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Pre-diabetes and heart disease: What you need to know

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Three ways to get on top of pre-diabetes and prevent heart damage

Pre-diabetes is a warning. It’s like a big flashing road sign that tells you the next destination is type 2 diabetes unless you take some action now.

But pre-diabetes doesn’t only lead to type 2 diabetes, it’s also a major risk factor for heart disease. This is because diabetes can change the chemical makeup of substances in the blood and this can cause blood vessels to narrow or clog up completely.

Fortunately, there are several things you can do to get your body back on track.

In this article, we’ve outlined three ways you can get on top of pre-diabetes before it leads to heart damage.

This information isn’t a substitute for medical advice, so please consult your GP or health care professional about your personal circumstances.

1. Check your average blood sugar levels

Pre-diabetes happens when your average blood glucose level is higher than normal but not high enough to be classified as having diabetes.

According to the Australian Diabetes, Obesity and Lifestyle Study, 1 in 6 adult Australians have pre-diabetes, that’s over 2.6 million Australians over 25 years of age – but many don’t know they have it because it has no obvious signs or symptoms.

This means one of the key ways to find out about and manage your blood glucose levels is with regular HbA1c (also known as A1c, glycohaemoglobin, and glycated haemoglobin) monitoring.

Measuring HbA1c shows your average blood glucose levels over the past eight to 12 weeks.

You can do this test via a traditional needle-in-vein blood test at a pathology collection centre, or via the MonitorYou Healthy Heart, at-home fingerprick service.

It’s important to keep in mind that a blood analysis that shows higher than normal blood glucose levels may need to be checked further.

For example, your doctor may order an Oral Glucose Tolerance Test (OGTT) to find out more about your glucose metabolism, providing a good indication of your future risk of developing type 2 diabetes.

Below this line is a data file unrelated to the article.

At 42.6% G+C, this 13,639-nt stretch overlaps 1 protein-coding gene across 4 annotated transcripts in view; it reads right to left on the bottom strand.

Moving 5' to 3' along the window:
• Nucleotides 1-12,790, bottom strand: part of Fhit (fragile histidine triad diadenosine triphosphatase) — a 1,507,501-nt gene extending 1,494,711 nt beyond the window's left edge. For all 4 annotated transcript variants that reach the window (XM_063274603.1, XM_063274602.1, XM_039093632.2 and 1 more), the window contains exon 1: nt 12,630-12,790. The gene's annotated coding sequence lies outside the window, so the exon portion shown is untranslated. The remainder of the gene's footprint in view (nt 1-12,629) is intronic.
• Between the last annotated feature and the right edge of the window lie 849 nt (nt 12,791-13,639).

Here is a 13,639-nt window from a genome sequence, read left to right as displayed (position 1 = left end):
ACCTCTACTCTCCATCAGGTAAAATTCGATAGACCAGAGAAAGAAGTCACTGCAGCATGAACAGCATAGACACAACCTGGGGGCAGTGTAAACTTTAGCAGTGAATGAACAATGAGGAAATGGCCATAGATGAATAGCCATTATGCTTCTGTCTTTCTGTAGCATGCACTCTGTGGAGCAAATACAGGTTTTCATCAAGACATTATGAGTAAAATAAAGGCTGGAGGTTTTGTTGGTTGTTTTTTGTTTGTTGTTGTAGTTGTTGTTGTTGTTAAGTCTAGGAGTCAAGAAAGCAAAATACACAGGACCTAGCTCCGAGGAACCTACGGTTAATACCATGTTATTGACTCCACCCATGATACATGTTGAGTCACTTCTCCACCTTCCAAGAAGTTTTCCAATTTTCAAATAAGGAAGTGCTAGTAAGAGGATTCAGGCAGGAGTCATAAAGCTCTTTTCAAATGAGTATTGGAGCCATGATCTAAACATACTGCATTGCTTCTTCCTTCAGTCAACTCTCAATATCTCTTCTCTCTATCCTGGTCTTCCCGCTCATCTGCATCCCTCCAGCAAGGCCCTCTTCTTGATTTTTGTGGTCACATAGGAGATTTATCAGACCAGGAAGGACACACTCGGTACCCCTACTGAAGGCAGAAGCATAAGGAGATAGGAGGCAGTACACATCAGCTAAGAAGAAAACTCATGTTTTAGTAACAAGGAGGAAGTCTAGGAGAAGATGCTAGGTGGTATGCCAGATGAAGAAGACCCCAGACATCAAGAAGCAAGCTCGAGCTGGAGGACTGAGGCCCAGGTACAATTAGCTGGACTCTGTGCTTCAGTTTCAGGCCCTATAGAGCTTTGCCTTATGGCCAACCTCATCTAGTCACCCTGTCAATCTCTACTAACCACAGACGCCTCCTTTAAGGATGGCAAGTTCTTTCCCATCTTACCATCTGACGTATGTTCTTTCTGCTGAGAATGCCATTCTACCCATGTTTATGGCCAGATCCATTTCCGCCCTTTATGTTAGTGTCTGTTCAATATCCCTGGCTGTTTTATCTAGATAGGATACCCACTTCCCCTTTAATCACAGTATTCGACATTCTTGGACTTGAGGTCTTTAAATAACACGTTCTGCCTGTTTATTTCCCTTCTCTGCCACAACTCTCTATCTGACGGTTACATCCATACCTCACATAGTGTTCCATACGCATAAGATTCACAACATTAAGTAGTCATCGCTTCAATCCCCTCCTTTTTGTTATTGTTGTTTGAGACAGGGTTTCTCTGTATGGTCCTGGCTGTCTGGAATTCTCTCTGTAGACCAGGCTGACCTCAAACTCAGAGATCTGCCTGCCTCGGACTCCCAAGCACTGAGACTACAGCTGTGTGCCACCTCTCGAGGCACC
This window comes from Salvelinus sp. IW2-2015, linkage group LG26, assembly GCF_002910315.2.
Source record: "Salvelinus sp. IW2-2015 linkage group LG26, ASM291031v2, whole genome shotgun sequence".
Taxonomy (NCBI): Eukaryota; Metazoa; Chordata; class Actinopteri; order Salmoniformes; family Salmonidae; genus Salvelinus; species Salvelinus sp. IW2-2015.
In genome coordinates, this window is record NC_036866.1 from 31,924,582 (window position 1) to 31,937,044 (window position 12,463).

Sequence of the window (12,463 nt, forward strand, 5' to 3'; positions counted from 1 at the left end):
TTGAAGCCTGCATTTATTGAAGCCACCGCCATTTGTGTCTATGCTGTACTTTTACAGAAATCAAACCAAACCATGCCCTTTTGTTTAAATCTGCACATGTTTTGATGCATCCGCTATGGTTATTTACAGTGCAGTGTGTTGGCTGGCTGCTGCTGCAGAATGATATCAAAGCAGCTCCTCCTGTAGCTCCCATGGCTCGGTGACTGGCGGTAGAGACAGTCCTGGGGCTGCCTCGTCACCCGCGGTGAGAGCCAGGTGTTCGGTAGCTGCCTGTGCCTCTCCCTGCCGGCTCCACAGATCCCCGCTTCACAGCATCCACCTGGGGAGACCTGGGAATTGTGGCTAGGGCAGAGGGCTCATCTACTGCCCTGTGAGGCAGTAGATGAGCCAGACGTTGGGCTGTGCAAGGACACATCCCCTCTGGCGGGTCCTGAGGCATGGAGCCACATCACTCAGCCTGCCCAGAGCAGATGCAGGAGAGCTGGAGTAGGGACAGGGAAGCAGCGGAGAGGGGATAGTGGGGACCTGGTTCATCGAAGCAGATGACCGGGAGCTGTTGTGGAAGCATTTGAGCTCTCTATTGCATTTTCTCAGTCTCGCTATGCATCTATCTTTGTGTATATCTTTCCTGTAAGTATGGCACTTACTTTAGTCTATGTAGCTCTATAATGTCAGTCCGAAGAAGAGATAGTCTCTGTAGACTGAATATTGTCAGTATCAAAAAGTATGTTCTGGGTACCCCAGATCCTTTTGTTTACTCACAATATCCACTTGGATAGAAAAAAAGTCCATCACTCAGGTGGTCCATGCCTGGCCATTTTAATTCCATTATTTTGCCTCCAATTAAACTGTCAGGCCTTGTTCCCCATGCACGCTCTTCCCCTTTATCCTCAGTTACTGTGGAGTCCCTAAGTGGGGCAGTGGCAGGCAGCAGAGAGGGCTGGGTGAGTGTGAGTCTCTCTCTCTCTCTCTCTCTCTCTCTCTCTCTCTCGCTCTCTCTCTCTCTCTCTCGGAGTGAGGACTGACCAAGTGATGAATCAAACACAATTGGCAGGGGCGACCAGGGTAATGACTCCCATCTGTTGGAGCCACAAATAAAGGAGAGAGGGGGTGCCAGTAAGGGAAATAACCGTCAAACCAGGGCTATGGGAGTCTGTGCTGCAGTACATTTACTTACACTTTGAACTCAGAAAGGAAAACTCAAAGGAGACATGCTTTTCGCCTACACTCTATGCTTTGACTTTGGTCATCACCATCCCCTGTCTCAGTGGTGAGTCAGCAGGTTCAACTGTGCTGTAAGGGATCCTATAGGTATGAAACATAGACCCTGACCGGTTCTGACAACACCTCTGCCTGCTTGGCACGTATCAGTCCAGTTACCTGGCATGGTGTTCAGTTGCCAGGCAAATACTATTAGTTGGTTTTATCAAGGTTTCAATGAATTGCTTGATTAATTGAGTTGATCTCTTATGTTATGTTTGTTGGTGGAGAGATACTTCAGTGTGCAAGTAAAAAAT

2. Make some simple diet swaps

If you have pre-diabetes, what you choose to eat and drink can influence the risk of your condition progressing.

Studies from around the world have shown that some simple diet changes can have a big effect on blood sugar regulation for people with pre-diabetes.

For instance, foods with a high glycaemic index (GI) are digested more quickly leading to a greater increase in blood sugars after eating.

Research suggests swapping high GI foods like soft white bread for foods with a lower GI (less than 55) – like wholegrain bread or sourdough – can help manage blood sugar levels.

You can find out more about swapping high GI for low GI foods from The Glycemic Index Foundation’s Swap It Tool.

Swapping out your usual meals and snacks with lower GI foods along with more vegetables, fruits, and plant-based foods can also help you lose weight – which is another way to reduce your risk of diabetes and heart disease.

GI Chart Image

3. Get active and walk for 30 minutes a day

Walking more may seem like a simple answer, but it could make all the difference. Especially as more than half of Australian adults are not active enough.

Heart Foundation spokesperson for physical activity Adjunct Professor Trevor Shilton says being inactive increases the risk of heart disease, stroke, and diabetes by 25-30% and shortens people’s lifespans by up to five years.

“Being active is a major tonic to help prevent and manage heart disease and other forms of chronic disease, which are responsible for the majority of deaths in Australia and around the world.”

-Adjunct Professor Trevor Shilton, Heart Foundation

Diabetes prevention programs have shown that when people make healthier food choices, drop their body weight by 5-10% and walk for about 30 minutes a day most days of the week, they lower their risk of developing type 2 diabetes by more than 50%.

According to the Heart Foundation, a low-impact physical activity like walking will help to:

  • Reduce your risk of heart disease and stroke
  • Manage weight, blood pressure, and cholesterol
  • Prevent and control diabetes
  • Reduce your risk of developing some cancers
  • Maintain your bone density
  • Improve balance and coordination


If you’re interested in the MonitorYou Healthy Heart Service, please contact or visit

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